The global expansion of Chinese social media networks continues to pose unique challenges to policymakers around the world. Thus far governments have tended to hold most major international social media networks and Chinese social media networks to different standards. It’s imperative that states move to a policy position where all social media and internet companies are being held to the same set of standards, regardless of their country of origin or ownership.

This report recommends (on page 50) that governments implement transparent user data privacy and user data protection frameworks that apply to all social media networks. If companies refuse to comply with such frameworks, they shouldn’t be allowed to operate. Independent audits of social media algorithms should be conducted. Social media companies should be transparent about the guidelines that human moderators use and what impact their decisions have on their algorithms. Governments should require that all social media platforms investigate and disclose information operations being conducted on their platforms by state and non-state actors. Disclosures should include publicly releasing datasets linked to those information campaigns.

Finally, all of these recommended actions would benefit from multilateral collaboration that includes participation from governments, the private sector and civil society actors. For example, independent audits of algorithms could be shared by multiple governments that are seeking the same outcomes of accountability and transparency; governments, social media companies and research institutes could share data on information operations; all stakeholders could share lessons learned on data frameworks.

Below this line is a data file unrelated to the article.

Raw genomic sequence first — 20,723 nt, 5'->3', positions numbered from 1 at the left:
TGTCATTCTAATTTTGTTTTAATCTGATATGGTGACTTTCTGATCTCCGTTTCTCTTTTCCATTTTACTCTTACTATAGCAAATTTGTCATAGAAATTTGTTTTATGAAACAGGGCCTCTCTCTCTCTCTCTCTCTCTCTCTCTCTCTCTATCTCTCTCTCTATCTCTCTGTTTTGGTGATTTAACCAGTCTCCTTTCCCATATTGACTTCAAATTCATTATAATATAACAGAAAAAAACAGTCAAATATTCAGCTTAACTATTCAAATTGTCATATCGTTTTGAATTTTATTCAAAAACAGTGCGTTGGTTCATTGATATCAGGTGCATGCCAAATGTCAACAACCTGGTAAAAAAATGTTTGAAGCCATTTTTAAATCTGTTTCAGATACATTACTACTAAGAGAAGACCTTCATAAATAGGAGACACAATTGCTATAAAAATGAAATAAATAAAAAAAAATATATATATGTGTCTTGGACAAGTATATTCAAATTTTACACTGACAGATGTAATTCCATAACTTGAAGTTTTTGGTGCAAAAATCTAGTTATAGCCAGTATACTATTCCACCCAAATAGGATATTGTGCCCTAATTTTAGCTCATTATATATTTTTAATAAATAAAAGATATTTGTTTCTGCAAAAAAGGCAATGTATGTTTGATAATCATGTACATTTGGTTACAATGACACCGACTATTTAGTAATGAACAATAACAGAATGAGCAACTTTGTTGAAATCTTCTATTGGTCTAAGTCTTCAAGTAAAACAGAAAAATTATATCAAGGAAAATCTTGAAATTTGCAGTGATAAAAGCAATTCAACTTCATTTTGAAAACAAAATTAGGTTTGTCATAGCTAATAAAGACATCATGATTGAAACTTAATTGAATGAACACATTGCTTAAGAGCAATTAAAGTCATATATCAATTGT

Download the report

Download our full report here


Australian Defence Force


Australian Cyber Security Centre


the International Electrotechnical Commission


Institute of Electrical and Electronics Engineers


Internet of Things


Internet of Things Alliance Australia


International Organisation for Standardization


universal serial bus


Industrial Internet of Things


Australian Signals Directorate


Chinese Communist Party


Mercator Institute for China Studies


Peoples Republic of China


virtual private network


Artificial Intelligence


Social Credit System


One Belt, One Road initiative


China Electronics Technology Group Corporation


nongovernment organisation


radio-frequency identification


Committee on Foreign Investment in the US


Silicon Valley Artificial Intelligence Laboratory


University of Technology Sydney


Australian Taxation Office


Council of Australian Governments


Department of Human Services


Digital Transformation Agency


Face Identification Service


Face Verification Service


Trusted Digital Identity Framework


National University of Defense Technology


PLA Information Engineering University


Rocket Force Engineering University


science, technology, engineering and mathematics


University of New South Wales


Zhengzhou Information Science and Technology Institute


Australian Federal Police


Australian Criminal Intelligence Commission


North Atlantic Treaty Organisation